Cardiac transverse (t-) tubules carry both electrical excitation and solutes toward the cell center but their ability to transport small molecules is unclear. While fluorescence recovery after photobleaching (FRAP) can provide an approach to measure local solute movement, extraction of diffusion coefficients is confounded by cell and illumination beam geometries. In this study, we use measured cellular geometry and detailed computer modeling to derive the apparent diffusion coefficient of a 1-kDa solute inside the t-tubular system of rabbit and mouse ventricular cardiomyocytes. This approach shows that diffusion within individual t-tubules is more rapid than previously reported. T-tubule tortuosity, varicosities, and the presence of longitudinal elements combine to substantially reduce the apparent rate of solute movement. In steady state, large (>4 kDa) solutes did not freely fill the t-tubule lumen of both species and <50% of the t-tubule volume was available to solutes >70 kDa. Detailed model fitting of FRAP data suggests that solute diffusion is additionally restricted at the t-tubular entrance and this effect was larger in mouse than in rabbit. The possible structural basis of this effect was investigated using electron microscopy and tomography. Near the cell surface, mouse t-tubules are more tortuous and filled with an electron-dense ground substance, previously identified as glycocalyx and a polyanionic mesh. Solute movement in the t-tubule network of rabbit and mouse appears to be explained by their different geometric properties, which impacts the use of these species for understanding t-tubule function and the consequences of changes associated with t-tubule disease.
Ayub S, Ruther P, Paul O, et al., 2018, Invasive Optical Pacing in Perfused, Optogenetically Modified Mouse Heart Using Stiff Multi-LED Optical Probes., Conf Proc IEEE Eng Med Biol Soc, Vol: 2018, Pages: 1-4, ISSN: 1557-170X
We present the first invasive use of a stiff, multiLED optical probe for intramural optical stimulation of cardiac tissue. We demonstrate that optical pacing is possible with high spatial and temporal resolution in transgenic mice expressing channelrhodopsin-2. The technical implementation of this study builds on optical probes recently developed and tested ex vivo in cerebral tissue of mice. The probes comprise LEDs integrated on flexible substrates stiffened by silicon-based MEMS structures enabling the successful penetration into the cardiac tissue. The probe technology is extended to allow dual-sided illumination for directional tissue stimulation. Implantation trials affirm the ability to optically pace the isolated perfused heart at stimulation frequencies between 4Hz and 12Hz with experimentally determined emittance levels of 10mW mm-2 Rapid activation of two distant LEDs could reliably be used to induce short runs of ventricular fibrillation, while simultaneous activation of all LEDs allowed termination of re-entrant rhythm disturbances (optical defibrillation). Thus, spatially-resolved intramural pacing and rhythm control of the isolated heart is possible using stiff, multi-LED optical probes.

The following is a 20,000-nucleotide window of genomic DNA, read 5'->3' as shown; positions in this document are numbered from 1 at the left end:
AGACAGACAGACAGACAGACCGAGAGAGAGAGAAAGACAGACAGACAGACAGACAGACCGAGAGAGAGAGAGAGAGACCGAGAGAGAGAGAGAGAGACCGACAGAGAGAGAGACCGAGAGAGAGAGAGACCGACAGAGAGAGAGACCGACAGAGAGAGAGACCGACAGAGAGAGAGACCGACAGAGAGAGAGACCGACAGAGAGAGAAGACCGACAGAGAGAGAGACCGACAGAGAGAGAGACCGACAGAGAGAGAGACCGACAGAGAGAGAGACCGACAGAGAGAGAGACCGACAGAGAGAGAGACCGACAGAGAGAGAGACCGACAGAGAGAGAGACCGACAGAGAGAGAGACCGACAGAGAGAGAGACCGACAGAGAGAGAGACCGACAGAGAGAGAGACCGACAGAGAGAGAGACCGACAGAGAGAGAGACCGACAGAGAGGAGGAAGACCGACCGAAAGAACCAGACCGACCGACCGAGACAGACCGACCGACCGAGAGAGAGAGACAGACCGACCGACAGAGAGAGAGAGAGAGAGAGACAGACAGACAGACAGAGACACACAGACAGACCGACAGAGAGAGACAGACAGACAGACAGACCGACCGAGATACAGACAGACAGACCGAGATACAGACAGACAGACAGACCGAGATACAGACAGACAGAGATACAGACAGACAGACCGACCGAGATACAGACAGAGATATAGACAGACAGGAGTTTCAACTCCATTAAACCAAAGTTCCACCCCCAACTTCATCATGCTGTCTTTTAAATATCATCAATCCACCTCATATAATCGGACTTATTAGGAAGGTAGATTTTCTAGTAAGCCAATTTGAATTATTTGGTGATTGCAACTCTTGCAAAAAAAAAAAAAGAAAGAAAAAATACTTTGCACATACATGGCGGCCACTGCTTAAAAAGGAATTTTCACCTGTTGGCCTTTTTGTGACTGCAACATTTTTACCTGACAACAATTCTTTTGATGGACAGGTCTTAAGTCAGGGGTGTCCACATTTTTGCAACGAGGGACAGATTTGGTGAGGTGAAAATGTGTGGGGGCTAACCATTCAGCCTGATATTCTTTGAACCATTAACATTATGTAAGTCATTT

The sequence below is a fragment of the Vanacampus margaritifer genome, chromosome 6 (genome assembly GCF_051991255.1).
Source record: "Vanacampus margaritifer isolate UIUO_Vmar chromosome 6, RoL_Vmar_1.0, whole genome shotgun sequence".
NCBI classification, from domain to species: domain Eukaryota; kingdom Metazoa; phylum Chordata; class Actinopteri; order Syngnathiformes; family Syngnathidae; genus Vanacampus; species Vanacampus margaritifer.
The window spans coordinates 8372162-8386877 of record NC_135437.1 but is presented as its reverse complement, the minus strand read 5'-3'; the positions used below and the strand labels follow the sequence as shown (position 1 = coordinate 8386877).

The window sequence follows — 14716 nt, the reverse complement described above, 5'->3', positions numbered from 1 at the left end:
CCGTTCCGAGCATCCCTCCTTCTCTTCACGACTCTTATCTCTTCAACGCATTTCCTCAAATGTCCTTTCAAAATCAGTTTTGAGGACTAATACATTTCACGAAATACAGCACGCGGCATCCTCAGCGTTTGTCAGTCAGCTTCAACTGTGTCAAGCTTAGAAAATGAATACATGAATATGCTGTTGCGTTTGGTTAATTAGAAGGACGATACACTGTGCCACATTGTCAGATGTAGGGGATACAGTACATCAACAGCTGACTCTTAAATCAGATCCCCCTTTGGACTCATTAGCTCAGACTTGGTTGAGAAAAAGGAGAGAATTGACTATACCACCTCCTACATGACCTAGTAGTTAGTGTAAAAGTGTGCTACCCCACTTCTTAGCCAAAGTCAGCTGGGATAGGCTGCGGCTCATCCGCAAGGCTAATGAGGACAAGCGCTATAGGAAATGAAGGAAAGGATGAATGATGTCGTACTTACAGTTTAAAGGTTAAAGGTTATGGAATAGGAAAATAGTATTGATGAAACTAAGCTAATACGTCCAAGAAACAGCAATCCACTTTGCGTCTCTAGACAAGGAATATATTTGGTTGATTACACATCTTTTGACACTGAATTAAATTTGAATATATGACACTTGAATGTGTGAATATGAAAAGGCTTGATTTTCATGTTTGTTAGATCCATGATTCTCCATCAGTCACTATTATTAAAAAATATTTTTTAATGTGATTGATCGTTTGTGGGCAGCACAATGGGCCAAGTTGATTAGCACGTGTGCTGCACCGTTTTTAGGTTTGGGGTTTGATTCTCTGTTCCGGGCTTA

Klesen A, Jakob D, Emig R, et al., 2018, Cardiac fibroblasts : Active players in (atrial) electrophysiology?, Herzschrittmacherther Elektrophysiol, Vol: 29, Pages: 62-69
Fibrotic areas in cardiac muscle-be it in ventricular or atrial tissue-are considered as obstacles for conduction of the excitatory wave and can therefore facilitate re-entry, which may contribute to the sustenance of cardiac arrhythmias. Persistence of one of the most frequent arrhythmias, atrial fibrillation (AF), is accompanied by enhanced atrial fibrosis. Any kind of myocardial perturbation, whether via mechanical stress or ischemic damage, inflammation, or irregular and high-frequency electrical activity, activates fibroblasts. This leads to the secretion of paracrine factors and extracellular matrix proteins, especially collagen, and to the differentiation of fibroblasts into myofibroblasts. Excessive collagen production is the hallmark of fibrosis and impairs regular impulse propagation. In addition, direct electrical coupling between cardiomyocytes and nonmyocytes, such as fibroblasts and macrophages, via gap junctions affects conduction. Although fibroblasts are not electrically excitable, they express functional ion channels, in particular K+ channels and mechanosensitive channels, some of which could be involved in tissue remodeling. Here, we briefly review these aspects with special reference to AF.
Scardigli M, Crocini C, Ferrantini C, et al., 2018, Reply to Entcheva: The impact of T-tubules on action potential propagation in cardiac tissue, Proceedings of the National Academy of Sciences of the United States of America, Vol: 115, Pages: E562-E563, ISSN: 0027-8424
Wuelfers EM, Kohl P, Seemann G, 2018, Mathematical Modeling of Non-Selective Channels: Estimating Ion Current Fractions and Their Impact on Pathological Simulations, 45th Computing in Cardiology Conference (CinC), Publisher: IEEE, ISSN: 2325-8861
Schneider-Warme F, Johnston CM, Kohl P, 2018, Organotypic myocardial slices as model system to study heterocellular interactions, CARDIOVASCULAR RESEARCH, Vol: 114, Pages: 3-6, ISSN: 0008-6363
Weber M, Scherf N, Meyer AM, et al., 2017, Cell-accurate optical mapping across the entire developing heart, eLife, Vol: 6, ISSN: 2050-084X